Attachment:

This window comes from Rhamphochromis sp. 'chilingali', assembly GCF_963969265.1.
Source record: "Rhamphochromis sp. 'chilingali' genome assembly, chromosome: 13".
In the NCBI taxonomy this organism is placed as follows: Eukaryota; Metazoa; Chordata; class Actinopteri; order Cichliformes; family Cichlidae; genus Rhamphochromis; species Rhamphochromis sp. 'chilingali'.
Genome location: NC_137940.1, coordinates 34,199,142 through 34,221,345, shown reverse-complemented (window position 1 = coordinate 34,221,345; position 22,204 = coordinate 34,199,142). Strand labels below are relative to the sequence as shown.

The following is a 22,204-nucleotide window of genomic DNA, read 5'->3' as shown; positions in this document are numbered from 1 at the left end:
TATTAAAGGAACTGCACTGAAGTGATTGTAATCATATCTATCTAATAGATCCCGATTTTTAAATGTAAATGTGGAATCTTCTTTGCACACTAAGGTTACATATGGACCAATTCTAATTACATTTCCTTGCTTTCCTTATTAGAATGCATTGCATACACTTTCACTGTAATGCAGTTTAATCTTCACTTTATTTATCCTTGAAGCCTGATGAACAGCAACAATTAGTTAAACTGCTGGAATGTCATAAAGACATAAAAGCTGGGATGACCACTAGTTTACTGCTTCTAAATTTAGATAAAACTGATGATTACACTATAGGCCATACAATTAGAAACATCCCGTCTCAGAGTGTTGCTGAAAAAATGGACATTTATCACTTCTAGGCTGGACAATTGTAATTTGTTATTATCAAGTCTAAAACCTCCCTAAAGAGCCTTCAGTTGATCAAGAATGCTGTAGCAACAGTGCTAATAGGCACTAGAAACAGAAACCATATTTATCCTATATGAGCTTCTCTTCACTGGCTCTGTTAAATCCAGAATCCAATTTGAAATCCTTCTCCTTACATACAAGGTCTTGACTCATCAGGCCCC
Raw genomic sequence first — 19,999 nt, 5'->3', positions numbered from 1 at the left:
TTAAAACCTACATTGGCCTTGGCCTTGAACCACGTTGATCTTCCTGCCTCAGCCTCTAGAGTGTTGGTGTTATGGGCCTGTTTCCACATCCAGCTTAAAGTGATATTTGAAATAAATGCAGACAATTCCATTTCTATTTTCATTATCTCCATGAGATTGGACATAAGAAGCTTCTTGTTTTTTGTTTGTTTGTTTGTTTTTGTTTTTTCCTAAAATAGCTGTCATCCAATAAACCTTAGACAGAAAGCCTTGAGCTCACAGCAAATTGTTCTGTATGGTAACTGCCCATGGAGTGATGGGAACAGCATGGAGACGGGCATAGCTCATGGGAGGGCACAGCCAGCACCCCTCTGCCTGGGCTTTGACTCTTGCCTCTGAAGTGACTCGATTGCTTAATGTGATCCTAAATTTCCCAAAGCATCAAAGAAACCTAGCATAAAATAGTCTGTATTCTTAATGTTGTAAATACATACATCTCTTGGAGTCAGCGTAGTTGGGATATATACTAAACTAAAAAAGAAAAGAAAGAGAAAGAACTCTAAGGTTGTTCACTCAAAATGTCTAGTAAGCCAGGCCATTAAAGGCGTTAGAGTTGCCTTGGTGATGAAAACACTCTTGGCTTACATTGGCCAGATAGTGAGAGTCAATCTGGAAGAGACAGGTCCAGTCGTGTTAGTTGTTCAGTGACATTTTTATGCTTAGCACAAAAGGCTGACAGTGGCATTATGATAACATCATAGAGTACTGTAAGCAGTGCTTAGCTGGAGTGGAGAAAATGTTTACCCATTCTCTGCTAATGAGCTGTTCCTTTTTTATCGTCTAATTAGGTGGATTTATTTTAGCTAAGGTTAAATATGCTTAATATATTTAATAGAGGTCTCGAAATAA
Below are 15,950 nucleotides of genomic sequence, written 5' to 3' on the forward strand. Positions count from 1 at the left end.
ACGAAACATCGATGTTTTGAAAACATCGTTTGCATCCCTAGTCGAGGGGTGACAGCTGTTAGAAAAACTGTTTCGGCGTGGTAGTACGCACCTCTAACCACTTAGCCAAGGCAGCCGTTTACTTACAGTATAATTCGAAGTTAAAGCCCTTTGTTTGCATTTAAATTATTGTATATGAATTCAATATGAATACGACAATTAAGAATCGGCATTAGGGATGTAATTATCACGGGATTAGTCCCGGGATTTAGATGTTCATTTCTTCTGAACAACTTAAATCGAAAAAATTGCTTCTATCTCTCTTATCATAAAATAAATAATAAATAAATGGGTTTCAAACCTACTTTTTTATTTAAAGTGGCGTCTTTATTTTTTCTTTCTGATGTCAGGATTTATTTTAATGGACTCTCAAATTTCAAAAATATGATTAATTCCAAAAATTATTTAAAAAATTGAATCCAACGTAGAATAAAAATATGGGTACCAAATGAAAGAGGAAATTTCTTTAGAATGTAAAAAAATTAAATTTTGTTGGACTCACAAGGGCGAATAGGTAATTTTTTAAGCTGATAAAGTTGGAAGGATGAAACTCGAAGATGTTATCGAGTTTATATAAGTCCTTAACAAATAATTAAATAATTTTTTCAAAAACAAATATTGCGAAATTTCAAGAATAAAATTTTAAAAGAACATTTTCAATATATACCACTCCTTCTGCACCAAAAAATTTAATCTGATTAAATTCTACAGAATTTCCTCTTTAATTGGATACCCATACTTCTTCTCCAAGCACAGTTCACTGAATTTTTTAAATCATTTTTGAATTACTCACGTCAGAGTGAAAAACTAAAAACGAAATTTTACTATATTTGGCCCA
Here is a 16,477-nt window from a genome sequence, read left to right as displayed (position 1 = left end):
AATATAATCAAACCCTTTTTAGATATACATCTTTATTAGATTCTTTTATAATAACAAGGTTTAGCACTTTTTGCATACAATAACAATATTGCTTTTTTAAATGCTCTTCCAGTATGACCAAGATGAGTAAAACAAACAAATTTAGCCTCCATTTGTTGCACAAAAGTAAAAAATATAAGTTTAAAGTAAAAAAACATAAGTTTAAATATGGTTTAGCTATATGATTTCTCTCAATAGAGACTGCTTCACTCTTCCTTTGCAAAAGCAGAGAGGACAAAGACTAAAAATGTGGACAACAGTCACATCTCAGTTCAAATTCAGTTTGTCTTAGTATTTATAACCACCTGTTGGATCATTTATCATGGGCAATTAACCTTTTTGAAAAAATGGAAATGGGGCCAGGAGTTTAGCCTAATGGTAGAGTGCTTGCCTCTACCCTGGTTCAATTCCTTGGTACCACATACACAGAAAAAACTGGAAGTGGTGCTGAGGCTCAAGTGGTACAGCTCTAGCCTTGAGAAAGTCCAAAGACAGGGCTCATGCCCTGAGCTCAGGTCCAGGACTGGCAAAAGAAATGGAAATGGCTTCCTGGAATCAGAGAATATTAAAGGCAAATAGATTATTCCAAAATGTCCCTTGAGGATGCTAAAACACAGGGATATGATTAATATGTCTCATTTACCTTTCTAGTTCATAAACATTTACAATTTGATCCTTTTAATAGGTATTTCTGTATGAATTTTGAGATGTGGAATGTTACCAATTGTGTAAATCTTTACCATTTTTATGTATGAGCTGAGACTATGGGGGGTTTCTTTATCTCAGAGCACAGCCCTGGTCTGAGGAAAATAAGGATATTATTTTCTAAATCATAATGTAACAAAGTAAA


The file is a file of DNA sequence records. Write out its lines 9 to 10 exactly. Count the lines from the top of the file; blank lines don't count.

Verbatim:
Below are 15,950 nucleotides of genomic sequence, written 5' to 3' on the forward strand. Positions count from 1 at the left end.
ACGAAACATCGATGTTTTGAAAACATCGTTTGCATCCCTAGTCGAGGGGTGACAGCTGTTAGAAAAACTGTTTCGGCGTGGTAGTACGCACCTCTAACCACTTAGCCAAGGCAGCCGTTTACTTACAGTATAATTCGAAGTTAAAGCCCTTTGTTTGCATTTAAATTATTGTATATGAATTCAATATGAATACGACAATTAAGAATCGGCATTAGGGATGTAATTATCACGGGATTAGTCCCGGGATTTAGATGTTCATTTCTTCTGAACAACTTAAATCGAAAAAATTGCTTCTATCTCTCTTATCATAAAATAAATAATAAATAAATGGGTTTCAAACCTACTTTTTTATTTAAAGTGGCGTCTTTATTTTTTCTTTCTGATGTCAGGATTTATTTTAATGGACTCTCAAATTTCAAAAATATGATTAATTCCAAAAATTATTTAAAAAATTGAATCCAACGTAGAATAAAAATATGGGTACCAAATGAAAGAGGAAATTTCTTTAGAATGTAAAAAAATTAAATTTTGTTGGACTCACAAGGGCGAATAGGTAATTTTTTAAGCTGATAAAGTTGGAAGGATGAAACTCGAAGATGTTATCGAGTTTATATAAGTCCTTAACAAATAATTAAATAATTTTTTCAAAAACAAATATTGCGAAATTTCAAGAATAAAATTTTAAAAGAACATTTTCAATATATACCACTCCTTCTGCACCAAAAAATTTAATCTGATTAAATTCTACAGAATTTCCTCTTTAATTGGATACCCATACTTCTTCTCCAAGCACAGTTCACTGAATTTTTTAAATCATTTTTGAATTACTCACGTCAGAGTGAAAAACTAAAAACGAAATTTTACTATATTTGGCCCA